According to the National Campaign to Prevent Teen & Unplanned Pregnancy, males and females in foster care are 2.5 times more likely to become pregnant or get someone pregnant than their non-system involved peers. Almost half of girls in foster care have been pregnant at least once by age 19 and nearly one-third have had at least one child before they reach age 20. When it comes to youth in foster care and the risk of unplanned pregnancy, the National Campaign states, “The statistics speak for themselves.”
The elevated risk has serious human and financial costs and consequences for the young people, their families and the child welfare and juvenile justice systems across our country. Helping these young people avoid STIs and unplanned pregnancy is a major public health, child welfare and juvenile services challenge that requires immediate attention and practical, effective solutions. Over the years, few resources have been identified to address this challenge effectively — with the exception of one curriculum, Power Through Choices (PTC). Designed with and for young people living in foster and other out-of-home care, PTC has demonstrated its effectiveness in meeting the specific needs of youth in the foster care and juvenile services systems through a rigorous evaluation conducted in multiple settings across the country. It is a solution ready for replication.
Chance for Success
For three decades, the Oklahoma Institute for Child Advocacy has informed and educated state policymakers and other citizens on the importance of investing wisely in children and families. OICA understands that when children thrive – our state thrives. In early 2016, the organization leveraged its ongoing partnership with the University of Oklahoma and the Oklahoma Office of Juvenile Affairs to create a state-wide education reform initiative called the Chance for Success Program.
Our vision for the program is to address the following issues: 1) improve teacher confidence; 2) offer specialized training and support for both students and teachers from renowned education specialists and academic coaches; and 3) provide college preparation curriculum and open-source materials for building classroom rigor. Our research shows that many existing programs focus change at either student behavior or classroom management, but rarely do these programs take a multi-pronged approach which includes both students and teachers as active stakeholder groups. By incorporating a comprehensive training and coaching program in which students and teachers must participate together, we are demonstrating the power of teamwork and cooperation, building trust between both parties.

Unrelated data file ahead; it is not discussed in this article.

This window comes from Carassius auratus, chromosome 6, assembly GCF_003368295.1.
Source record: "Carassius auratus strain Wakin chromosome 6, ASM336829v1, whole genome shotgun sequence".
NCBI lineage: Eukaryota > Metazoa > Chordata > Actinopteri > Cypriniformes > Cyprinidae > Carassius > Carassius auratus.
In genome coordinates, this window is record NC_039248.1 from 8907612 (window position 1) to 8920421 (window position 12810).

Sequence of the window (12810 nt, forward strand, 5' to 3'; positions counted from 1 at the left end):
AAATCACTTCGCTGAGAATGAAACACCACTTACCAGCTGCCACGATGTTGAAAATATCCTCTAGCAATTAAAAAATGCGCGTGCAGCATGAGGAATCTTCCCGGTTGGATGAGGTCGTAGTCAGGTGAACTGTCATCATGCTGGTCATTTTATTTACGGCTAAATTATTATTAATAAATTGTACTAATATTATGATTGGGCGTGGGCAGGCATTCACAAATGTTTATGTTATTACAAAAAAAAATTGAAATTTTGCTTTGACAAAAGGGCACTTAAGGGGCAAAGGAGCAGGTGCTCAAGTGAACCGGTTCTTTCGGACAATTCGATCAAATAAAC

Our target sites for 2016 include Crooked Oak Public Schools and Tecumseh Charter Schools. These schools are Title I and/or 100% free and reduced lunch with over 70% of students from underrepresented and underserved populations. We are requesting funding for the student-teacher training and coaching sessions facilitated by nationally-renowned education reformer, Bill Cathers with additional support for instructional and academic mentor coaches. In addition, we plan to develop curriculum for a college preparation math and science program with an open-source curriculum library to assist teachers increase the rigor of their classroom curriculum.
Oklahoma Juvenile Justice Collaborative
The Oklahoma Juvenile Justice Collaborative formed in late 2013 to begin identifying programmatic and policy needs to improve outcomes for youth in the juvenile justice system. Research has shown poverty, low educational performance, mental illness and substance abuse issues are all directly linked to increased involvement of youth with the juvenile and criminal justice systems. Studies also indicate a significant number of youth involved in the system are struggling with trauma associated with past abuse and neglect. All of these contributing factors are problems Oklahoma has long struggled to address and in which the state continues to rank among the worst in the nation.
The role of the Oklahoma Juvenile Justice Collaborative is to serve as a catalyst for positive change in the arena of juvenile justice reform. The collaborative reviews research, analyzes data and makes recommendations for sound policies that support best practices and evidence-based interventions. The group is responsible for developing and implementing a long-term, comprehensive strategy aimed at improving public safety, lowering recidivism rates and enabling children to become healthy, productive adults.